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The White House and Congressional Republicans continue to draw sharp lines on the fiscal cliff showdown coming after Election Day, even as business leaders warned of a big hit to the economy if scheduled tax increases and spending cuts are not muted.
President Barack Obama has vowed repeatedly to veto any deal that leaves in place Bush-era tax breaks for the highest earners — a fact highlighted again in a Washington Post story today. Congressional Democratic leaders have also been signaling less flexibility in recent weeks, though a few rank-and-file Democrats have hinted at compromise.
Some Republicans, preparing for the possibility that Obama is re-elected, are coming up with alternative scenarios to simply allowing the top tax rate to go back up to 39.6 percent. The Post’s Lori Montgomery reported one such scenario posed by policy analysts — keeping rates at 35 percent but raising $55 billion next year from high-income earners, perhaps by limiting their deductions. GOP presidential nominee Mitt Romney has floated a deduction cap as part of his own tax proposals. And the pot could possibly sweetened with a debt limit increase.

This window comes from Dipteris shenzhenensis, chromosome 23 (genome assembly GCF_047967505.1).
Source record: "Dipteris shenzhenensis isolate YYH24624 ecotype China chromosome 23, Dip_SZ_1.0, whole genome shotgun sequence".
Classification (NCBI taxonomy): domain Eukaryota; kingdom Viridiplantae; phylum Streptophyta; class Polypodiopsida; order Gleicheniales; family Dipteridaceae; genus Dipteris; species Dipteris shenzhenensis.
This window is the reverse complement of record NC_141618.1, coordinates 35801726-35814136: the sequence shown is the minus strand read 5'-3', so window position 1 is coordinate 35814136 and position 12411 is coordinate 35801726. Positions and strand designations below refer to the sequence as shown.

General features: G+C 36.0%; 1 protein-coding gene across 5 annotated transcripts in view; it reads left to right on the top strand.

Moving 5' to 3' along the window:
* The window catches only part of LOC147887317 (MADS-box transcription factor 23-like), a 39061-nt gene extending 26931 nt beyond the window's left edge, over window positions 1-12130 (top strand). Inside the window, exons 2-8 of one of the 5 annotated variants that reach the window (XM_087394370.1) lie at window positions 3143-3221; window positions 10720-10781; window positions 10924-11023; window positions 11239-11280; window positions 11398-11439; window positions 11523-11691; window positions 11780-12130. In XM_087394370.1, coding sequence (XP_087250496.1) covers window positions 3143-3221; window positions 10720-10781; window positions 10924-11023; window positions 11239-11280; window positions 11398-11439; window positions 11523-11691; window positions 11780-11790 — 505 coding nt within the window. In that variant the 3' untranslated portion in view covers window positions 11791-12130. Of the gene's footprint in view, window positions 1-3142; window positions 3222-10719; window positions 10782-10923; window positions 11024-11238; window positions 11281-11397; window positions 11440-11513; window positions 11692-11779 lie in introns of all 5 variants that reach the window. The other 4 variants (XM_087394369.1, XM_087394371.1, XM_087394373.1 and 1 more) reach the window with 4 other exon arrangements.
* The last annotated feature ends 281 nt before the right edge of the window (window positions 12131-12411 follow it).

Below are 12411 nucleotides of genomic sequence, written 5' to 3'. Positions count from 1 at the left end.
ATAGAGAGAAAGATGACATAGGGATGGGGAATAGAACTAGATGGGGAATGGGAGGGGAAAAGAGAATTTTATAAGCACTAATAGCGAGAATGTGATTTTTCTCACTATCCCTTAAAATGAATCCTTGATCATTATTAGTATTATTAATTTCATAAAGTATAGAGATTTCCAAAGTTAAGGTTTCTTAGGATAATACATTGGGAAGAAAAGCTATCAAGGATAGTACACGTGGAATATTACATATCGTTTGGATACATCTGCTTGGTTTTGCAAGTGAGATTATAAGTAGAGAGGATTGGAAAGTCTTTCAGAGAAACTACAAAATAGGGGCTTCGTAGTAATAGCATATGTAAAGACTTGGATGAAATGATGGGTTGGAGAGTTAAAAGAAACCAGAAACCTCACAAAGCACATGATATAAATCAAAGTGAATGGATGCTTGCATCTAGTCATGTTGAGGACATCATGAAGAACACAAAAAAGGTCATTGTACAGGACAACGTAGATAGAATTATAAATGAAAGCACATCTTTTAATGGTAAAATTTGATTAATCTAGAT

But any such idea is still a long way from becoming law; Republican and Democratic aides note that many people are still waiting to see how the election shakes out before laying their cards on the table.
One senior Senate Democratic aide dismissed the $55 billion scenario, saying the White House would drive the deal.
“If Obama wins, he’ll have a plan and he’ll push it hard on the Hill. If he loses, all bets are off,” the aide said.
A Republican leadership aide also dismissed the idea of a $55 billion plan, for now at any rate.
“We don’t know what plan that is or whose plan it is. We’re not proposing tax hikes and aren’t involved in that,” the GOP aide said.
But Republicans in recent weeks, including conservative Sen. Jim DeMint (S.C.), have acknowledged that Obama has the ability to force a tax increase by veto, which would be highly likely to be overridden.
A Hill Republican aide predicted there would be an effort to come together after the elections. “Nobody wants to be that guy that’s going to let us go off of the fiscal cliff. ... The markets are going to start rattling,” the aide said.